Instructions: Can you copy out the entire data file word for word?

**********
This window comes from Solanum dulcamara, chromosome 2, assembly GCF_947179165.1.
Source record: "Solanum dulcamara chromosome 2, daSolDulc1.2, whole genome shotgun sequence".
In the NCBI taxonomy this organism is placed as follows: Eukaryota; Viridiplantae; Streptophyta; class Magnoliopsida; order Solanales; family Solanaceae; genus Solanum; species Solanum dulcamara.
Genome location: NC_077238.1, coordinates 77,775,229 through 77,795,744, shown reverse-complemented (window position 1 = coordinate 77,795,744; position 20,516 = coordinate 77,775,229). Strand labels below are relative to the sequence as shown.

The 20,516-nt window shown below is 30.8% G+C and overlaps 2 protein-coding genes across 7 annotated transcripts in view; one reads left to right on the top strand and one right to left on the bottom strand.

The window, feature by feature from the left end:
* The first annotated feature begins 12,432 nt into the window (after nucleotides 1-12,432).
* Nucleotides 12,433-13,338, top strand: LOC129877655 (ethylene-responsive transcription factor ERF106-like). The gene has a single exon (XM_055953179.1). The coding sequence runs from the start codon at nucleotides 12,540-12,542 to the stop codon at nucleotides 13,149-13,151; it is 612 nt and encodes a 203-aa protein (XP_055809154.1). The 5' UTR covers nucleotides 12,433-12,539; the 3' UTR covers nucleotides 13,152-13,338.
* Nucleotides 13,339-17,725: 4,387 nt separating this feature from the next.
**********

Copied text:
This window comes from Solanum dulcamara, chromosome 2, assembly GCF_947179165.1.
Source record: "Solanum dulcamara chromosome 2, daSolDulc1.2, whole genome shotgun sequence".
In the NCBI taxonomy this organism is placed as follows: Eukaryota; Viridiplantae; Streptophyta; class Magnoliopsida; order Solanales; family Solanaceae; genus Solanum; species Solanum dulcamara.
Genome location: NC_077238.1, coordinates 77,775,229 through 77,795,744, shown reverse-complemented (window position 1 = coordinate 77,795,744; position 20,516 = coordinate 77,775,229). Strand labels below are relative to the sequence as shown.

The 20,516-nt window shown below is 30.8% G+C and overlaps 2 protein-coding genes across 7 annotated transcripts in view; one reads left to right on the top strand and one right to left on the bottom strand.

The window, feature by feature from the left end:
* The first annotated feature begins 12,432 nt into the window (after nucleotides 1-12,432).
* Nucleotides 12,433-13,338, top strand: LOC129877655 (ethylene-responsive transcription factor ERF106-like). The gene has a single exon (XM_055953179.1). The coding sequence runs from the start codon at nucleotides 12,540-12,542 to the stop codon at nucleotides 13,149-13,151; it is 612 nt and encodes a 203-aa protein (XP_055809154.1). The 5' UTR covers nucleotides 12,433-12,539; the 3' UTR covers nucleotides 13,152-13,338.
* Nucleotides 13,339-17,725: 4,387 nt separating this feature from the next.